PROJECT M
 

Going beyond the monkey business

If humans are so smart, then why do they consistently make such stupid logical mistakes?

Greg Langley
© WpN

Going beyond the monkey business

If humans are so smart, then why do they consistently make such stupid logical mistakes?

Greg Langley

Loss Aversion

Classic economics holds that people are rational, self-interested and exercise self-control. However, behavioral economics shows that the mind can be susceptible to mental shortcuts that lead to erroneous decisions. At the core of many such decisions is “loss aversion,” or the tendency to prefer avoiding losses over acquiring equivalent gains.

Described by Prospect Theory: An Analysis of Decision under Risk (Kahneman and Tversky, 1979), loss aversion is when the pain of losing $100 is approximately twice as great as the pleasure of winning the same amount. Loss aversion affects many decisions, including financial ones. As people prefer avoiding losses to making gains, they have a tendency to hold on to losing stocks too long. Alternatively, they sell winning stocks too soon because this realizes a gain and gives pleasure.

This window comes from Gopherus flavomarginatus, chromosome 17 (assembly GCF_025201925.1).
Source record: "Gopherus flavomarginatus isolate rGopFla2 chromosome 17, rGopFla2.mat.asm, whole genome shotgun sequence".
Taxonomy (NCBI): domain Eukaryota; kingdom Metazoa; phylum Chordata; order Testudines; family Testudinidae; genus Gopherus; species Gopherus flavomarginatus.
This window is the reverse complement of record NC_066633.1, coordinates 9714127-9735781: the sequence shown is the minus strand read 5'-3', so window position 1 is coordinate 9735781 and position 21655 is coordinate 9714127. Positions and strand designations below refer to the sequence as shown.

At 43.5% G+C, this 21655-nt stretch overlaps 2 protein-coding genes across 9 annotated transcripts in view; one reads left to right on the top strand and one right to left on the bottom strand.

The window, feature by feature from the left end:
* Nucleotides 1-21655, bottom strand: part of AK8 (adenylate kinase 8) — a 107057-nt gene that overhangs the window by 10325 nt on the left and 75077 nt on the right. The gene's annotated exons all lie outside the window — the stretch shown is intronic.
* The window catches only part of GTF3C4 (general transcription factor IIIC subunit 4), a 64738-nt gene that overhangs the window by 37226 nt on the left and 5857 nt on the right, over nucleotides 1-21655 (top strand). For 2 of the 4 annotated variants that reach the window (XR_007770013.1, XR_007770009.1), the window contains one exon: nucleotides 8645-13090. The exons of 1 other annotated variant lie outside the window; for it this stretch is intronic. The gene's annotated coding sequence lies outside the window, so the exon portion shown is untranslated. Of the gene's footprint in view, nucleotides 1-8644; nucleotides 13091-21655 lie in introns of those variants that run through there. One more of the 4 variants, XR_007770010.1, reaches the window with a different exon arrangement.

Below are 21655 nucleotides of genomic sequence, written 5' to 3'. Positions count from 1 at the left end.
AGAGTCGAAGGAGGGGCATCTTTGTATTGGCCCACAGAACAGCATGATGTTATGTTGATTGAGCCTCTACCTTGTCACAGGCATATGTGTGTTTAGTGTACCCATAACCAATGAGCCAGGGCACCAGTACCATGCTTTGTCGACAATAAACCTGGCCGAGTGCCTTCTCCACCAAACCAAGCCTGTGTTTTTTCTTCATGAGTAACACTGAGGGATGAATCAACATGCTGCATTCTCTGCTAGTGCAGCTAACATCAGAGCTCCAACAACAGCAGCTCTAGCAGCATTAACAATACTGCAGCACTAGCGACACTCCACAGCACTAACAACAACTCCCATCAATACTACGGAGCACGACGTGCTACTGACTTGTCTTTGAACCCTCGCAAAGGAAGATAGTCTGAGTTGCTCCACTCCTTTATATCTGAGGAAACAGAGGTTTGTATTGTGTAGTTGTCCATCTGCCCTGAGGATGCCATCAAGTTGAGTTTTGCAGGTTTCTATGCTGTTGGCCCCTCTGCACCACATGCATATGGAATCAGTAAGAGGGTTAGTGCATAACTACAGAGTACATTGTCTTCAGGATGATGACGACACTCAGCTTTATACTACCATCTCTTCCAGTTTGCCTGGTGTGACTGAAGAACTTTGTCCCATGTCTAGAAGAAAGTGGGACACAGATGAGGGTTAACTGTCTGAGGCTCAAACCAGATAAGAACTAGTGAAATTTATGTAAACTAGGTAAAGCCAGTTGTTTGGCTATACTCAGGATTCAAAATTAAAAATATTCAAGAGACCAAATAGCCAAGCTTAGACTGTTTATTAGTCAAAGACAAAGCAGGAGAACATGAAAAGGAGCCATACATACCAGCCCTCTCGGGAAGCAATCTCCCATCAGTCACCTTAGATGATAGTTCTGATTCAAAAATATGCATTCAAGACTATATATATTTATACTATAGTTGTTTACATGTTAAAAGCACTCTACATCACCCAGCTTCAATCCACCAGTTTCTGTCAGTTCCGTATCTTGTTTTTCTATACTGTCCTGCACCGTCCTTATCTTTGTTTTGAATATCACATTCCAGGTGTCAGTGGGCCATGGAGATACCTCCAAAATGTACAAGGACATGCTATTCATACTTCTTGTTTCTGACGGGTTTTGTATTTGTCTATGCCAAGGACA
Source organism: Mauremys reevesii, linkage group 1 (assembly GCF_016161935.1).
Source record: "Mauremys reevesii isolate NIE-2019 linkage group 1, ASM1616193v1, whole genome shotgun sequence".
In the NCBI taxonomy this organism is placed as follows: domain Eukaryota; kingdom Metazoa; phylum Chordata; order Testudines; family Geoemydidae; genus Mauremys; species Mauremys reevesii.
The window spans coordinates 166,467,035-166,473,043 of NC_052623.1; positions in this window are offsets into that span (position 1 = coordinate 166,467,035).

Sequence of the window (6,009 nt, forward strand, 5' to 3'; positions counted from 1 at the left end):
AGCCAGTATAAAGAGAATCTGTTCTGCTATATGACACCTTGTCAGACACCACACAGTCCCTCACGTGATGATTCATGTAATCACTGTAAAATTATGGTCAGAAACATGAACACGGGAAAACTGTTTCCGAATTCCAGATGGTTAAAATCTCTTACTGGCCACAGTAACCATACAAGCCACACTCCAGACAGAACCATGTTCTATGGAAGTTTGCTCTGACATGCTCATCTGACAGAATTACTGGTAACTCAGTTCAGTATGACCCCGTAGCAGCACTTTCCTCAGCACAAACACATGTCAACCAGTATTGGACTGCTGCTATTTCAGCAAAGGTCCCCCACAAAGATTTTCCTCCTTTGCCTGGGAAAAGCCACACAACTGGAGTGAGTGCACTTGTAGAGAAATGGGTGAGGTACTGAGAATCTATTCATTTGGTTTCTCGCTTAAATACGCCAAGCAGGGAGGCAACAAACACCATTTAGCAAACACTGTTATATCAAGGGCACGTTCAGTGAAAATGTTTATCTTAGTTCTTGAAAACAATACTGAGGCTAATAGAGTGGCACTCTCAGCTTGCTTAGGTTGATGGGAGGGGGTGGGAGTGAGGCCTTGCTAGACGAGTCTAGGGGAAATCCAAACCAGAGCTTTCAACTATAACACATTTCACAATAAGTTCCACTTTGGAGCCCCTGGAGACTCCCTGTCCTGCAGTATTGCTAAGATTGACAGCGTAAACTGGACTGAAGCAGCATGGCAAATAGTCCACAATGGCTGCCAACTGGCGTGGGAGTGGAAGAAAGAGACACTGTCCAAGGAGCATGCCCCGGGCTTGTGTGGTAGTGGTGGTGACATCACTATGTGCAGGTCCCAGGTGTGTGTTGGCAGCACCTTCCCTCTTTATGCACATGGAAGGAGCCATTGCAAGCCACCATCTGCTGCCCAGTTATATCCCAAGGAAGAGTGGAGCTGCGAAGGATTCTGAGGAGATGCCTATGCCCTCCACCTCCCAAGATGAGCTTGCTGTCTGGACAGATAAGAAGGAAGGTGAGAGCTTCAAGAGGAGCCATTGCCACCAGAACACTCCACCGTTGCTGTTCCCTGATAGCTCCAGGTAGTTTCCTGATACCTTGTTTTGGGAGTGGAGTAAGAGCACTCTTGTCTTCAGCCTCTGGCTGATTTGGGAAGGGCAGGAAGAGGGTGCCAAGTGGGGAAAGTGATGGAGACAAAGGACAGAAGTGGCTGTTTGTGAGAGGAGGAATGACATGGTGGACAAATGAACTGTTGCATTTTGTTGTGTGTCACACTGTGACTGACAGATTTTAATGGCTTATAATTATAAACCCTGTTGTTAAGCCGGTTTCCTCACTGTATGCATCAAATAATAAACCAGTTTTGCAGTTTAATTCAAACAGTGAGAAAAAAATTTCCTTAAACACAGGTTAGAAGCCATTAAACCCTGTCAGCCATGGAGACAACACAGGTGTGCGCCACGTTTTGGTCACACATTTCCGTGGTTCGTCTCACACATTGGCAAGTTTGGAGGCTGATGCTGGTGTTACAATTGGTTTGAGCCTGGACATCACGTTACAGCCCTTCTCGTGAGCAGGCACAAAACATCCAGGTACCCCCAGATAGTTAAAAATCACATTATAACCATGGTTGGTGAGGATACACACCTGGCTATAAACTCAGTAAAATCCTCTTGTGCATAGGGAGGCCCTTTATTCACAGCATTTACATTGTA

That loss aversion is also found in capuchin monkeys and possibly other species makes sense in terms of evolution and survival. While roaming the savannah, it was certainly better to give that sabre-toothed tiger a wide berth rather than suffer the ultimate loss! But today, loss aversion can lead to inertia and may find people failing to undertake actions that may be in their own best interests (such as dieting, saving or exercising), rather than change the status quo.

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